Skip to main content

When you think about industrialization, what comes to mind? If you Google it you’ll be inundated with pictures of plumes of smoke billowing from factories. While the transition from human-powered production to machine-powered is a part of the history of industrialization, the state of play in 2024 is quite a bit different, particularly in electronics manufacturing.

With that in mind, we’re rolling out a five-piece series on industrialization that explains what it is, why it’s important to your business, and how to go about doing it right. What makes us an authority on industrialization? Well, we’ve been helping companies like Kongsberg, Eltek, and FMC with industrialization for over twenty years, so you could say it’s our specialist subject.

How Industrialization Has Evolved

Early industrialization began in the 18th century in Great Britain and saw the economic setup of the country shift from a focus on agricultural production to an economy built on mechanized manufacturing. The best modern example of this shift was in the late 80s in China where radical changes in how the country’s economy operated turned it into the manufacturing powerhouse we all know today.

As advancements in technologies and methodologies have continued to improve the ways manufacturers produce goods, new schools of thought have developed around managing those improvements more proactively. That’s essentially what industrialization is in the context of electronics manufacturing.

It’s the whole process from the moment there is demand for a new product – or an idea for a new product – right up until it’s in full production. It’s a major part of the New Production Introduction (NPI) process in a company’s value chain and if you want to know where it fits in terms of primary and support activities within a value chain, check out this diagram that illustrates it perfectly.

Company´s Value chain, in new production introduction process.

As you can see it sits firmly in production and operations, but also falls under inbound logistics as managing the supply of the goods and services you need to make your product is a crucial part of industrialization. We’ll be covering the individual steps of industrialization when we talk about the Industrialization Circle in our next blog, but for your reference the steps are Plan, Analyze, Specify, Develop, Ready Production, and Produce.

How about we give a real-world example of when industrialization was needed but not heeded?

The DMC Delorean

It could well be the most recognizable car in history. Apart from the Model T and perhaps James Bond’s Astons, there definitely aren’t other vehicles that have had as much attention as this one and its trademark gull-wing doors have stood the test of time in terms of style. But what does it have to do with industrialization?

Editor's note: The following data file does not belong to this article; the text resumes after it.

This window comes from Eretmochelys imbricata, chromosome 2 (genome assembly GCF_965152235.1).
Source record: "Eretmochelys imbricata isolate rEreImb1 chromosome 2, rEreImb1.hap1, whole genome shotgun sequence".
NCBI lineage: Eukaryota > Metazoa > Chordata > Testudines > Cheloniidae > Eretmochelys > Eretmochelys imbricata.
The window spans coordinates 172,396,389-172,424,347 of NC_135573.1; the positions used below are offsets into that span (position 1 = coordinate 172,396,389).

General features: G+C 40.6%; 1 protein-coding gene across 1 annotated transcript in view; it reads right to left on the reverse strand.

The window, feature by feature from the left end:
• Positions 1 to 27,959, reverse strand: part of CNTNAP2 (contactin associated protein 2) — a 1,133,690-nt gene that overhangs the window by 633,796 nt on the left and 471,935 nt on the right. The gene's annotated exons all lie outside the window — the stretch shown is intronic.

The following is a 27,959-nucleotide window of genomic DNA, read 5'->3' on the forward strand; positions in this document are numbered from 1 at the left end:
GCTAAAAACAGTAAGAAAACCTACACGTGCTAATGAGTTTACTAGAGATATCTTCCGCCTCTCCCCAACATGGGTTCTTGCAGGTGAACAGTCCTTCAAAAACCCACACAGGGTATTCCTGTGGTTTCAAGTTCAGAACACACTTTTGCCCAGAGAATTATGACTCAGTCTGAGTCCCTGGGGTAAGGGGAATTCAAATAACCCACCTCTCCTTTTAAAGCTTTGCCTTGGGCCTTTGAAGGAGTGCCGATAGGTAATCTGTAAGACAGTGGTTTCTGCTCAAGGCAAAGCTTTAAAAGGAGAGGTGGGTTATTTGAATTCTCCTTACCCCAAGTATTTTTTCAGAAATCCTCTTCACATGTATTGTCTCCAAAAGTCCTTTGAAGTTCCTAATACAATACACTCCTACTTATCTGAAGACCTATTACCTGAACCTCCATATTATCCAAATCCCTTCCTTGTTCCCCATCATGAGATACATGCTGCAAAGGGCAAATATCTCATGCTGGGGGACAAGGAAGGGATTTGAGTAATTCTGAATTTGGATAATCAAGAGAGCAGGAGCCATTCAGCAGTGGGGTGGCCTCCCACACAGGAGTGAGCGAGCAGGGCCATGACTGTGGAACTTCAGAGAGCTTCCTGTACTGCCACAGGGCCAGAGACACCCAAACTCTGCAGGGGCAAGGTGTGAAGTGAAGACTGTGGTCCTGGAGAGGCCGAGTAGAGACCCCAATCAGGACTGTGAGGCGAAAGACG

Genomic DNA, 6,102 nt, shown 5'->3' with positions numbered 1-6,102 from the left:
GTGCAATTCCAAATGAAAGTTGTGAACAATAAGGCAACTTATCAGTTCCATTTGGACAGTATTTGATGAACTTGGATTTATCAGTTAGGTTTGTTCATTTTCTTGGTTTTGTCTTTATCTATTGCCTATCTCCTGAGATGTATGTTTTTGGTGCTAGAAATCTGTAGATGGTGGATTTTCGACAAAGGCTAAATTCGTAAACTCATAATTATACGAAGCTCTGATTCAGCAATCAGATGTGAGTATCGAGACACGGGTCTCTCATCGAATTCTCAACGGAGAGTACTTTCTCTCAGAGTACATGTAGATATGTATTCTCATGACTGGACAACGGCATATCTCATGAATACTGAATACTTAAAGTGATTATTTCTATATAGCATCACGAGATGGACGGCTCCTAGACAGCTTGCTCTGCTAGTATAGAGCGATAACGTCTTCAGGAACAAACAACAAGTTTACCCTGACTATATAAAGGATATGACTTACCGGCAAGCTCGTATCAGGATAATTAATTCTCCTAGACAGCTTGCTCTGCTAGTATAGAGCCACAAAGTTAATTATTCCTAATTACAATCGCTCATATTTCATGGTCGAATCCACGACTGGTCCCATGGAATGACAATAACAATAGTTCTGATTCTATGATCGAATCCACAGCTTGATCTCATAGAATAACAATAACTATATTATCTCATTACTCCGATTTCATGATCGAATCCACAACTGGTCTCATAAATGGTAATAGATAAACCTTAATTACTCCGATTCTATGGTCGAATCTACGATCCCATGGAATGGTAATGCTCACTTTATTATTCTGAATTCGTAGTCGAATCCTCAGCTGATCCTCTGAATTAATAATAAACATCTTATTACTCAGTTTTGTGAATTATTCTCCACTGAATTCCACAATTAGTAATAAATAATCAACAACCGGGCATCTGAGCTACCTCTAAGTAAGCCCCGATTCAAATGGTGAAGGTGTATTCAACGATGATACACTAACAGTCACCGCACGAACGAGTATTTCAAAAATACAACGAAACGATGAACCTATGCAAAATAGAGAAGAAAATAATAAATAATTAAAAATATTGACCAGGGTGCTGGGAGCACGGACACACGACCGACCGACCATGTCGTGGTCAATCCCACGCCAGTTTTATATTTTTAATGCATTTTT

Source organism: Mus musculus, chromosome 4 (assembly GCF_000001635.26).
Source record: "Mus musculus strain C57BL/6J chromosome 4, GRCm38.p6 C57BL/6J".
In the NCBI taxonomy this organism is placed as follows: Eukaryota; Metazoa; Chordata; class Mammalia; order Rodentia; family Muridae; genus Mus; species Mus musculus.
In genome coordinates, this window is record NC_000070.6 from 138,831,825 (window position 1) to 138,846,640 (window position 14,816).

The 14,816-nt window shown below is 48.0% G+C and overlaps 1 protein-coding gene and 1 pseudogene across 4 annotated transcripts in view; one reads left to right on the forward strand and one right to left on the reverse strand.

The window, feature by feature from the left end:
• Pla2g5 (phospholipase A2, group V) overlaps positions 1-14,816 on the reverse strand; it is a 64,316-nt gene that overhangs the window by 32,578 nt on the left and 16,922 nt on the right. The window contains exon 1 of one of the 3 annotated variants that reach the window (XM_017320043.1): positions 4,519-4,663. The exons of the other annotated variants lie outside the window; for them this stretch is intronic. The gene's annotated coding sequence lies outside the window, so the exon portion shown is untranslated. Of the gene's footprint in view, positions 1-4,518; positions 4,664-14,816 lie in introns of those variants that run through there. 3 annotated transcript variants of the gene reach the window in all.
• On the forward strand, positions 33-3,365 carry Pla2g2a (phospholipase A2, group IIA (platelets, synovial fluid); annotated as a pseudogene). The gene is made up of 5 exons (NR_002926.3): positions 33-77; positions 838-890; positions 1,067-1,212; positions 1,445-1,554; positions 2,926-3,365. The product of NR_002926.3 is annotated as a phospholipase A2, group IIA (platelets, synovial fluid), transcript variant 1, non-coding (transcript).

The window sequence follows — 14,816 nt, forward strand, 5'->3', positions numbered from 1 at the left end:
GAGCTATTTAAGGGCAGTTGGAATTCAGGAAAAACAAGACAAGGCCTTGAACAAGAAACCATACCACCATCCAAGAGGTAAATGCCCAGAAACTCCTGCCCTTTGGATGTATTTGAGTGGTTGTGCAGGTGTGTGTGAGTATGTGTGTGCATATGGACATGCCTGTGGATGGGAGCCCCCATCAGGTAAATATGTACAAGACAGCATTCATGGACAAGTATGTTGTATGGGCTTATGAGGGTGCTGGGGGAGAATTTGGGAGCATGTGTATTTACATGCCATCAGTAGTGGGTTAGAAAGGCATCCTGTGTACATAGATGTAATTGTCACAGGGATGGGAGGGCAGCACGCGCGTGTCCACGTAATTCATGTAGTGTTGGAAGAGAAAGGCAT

Well, the DeLorean was an unmitigated disaster. On the surface that’s quite odd because it’s got a widely loved style, it didn’t have any major technical faults (apart from lights draining the battery) so what was the problem?

Well, in case you’re not familiar with the storied history of its production, let us fill you in. The DeLorean was actually manufactured in Northern Ireland and if your immediate reaction to that is “I’ve never heard of Northern Ireland producing cars” you’re not the only one. NI certainly doesn’t have the auto manufacturing pedigree of Germany or the US and because of that, the DeLorean’s product was doomed from the start.

That’s because setting up a large-scale manufacturing site in a place that doesn’t already have the infrastructure, talent, or experience to make it a success is a recipe for disaster. If DMC had gone through the industrialization process, it could have been saved from its fate.

The manfacturing of the DeLorean
DMC Delorean, manufactured in Northern Ireland.
The description of the NPI funnel.

Also, many of the various concepts of that car had different engine configurations throughout its development. That’s not necessarily a bad thing, but if DMC had been privy to the NPI funnel those ideas would have been left by the wayside early on and less money and time would have been wasted during prototyping.

In the NPI funnel, if ten ideas enter it, only 1 makes it out. If, during your research, you see it’s too hard to produce, too expensive, too late to market, whatever it is, it doesn’t make it to volume. If the work at the top of the funnel isn’t done properly, then a product can make it into Volume Production and flop – just like with the DeLorean.

We often like to daydream about what could have been with products we were excited about that didn’t quite make it, or releases that years later look like they had potential that was missed because industrialization wasn’t carried out. Don’t even get us started on Blackberry.

What we do know though is that companies that do industrialization the right way are the ones that survive. Electronics manufacturing throws more than enough external pressures at you that you don’t also want to be worrying you’ve not done your own work properly.

Stay tuned for our next article, where we’ll go another level deeper to investigate the individual steps of industrialization and where companies often trip up.

Don´t miss these articles:

Sign up for Newsletter

Looking for a partner to guide you through effective industrialization?

We’ve got the experience and expertise to get you where you want to go.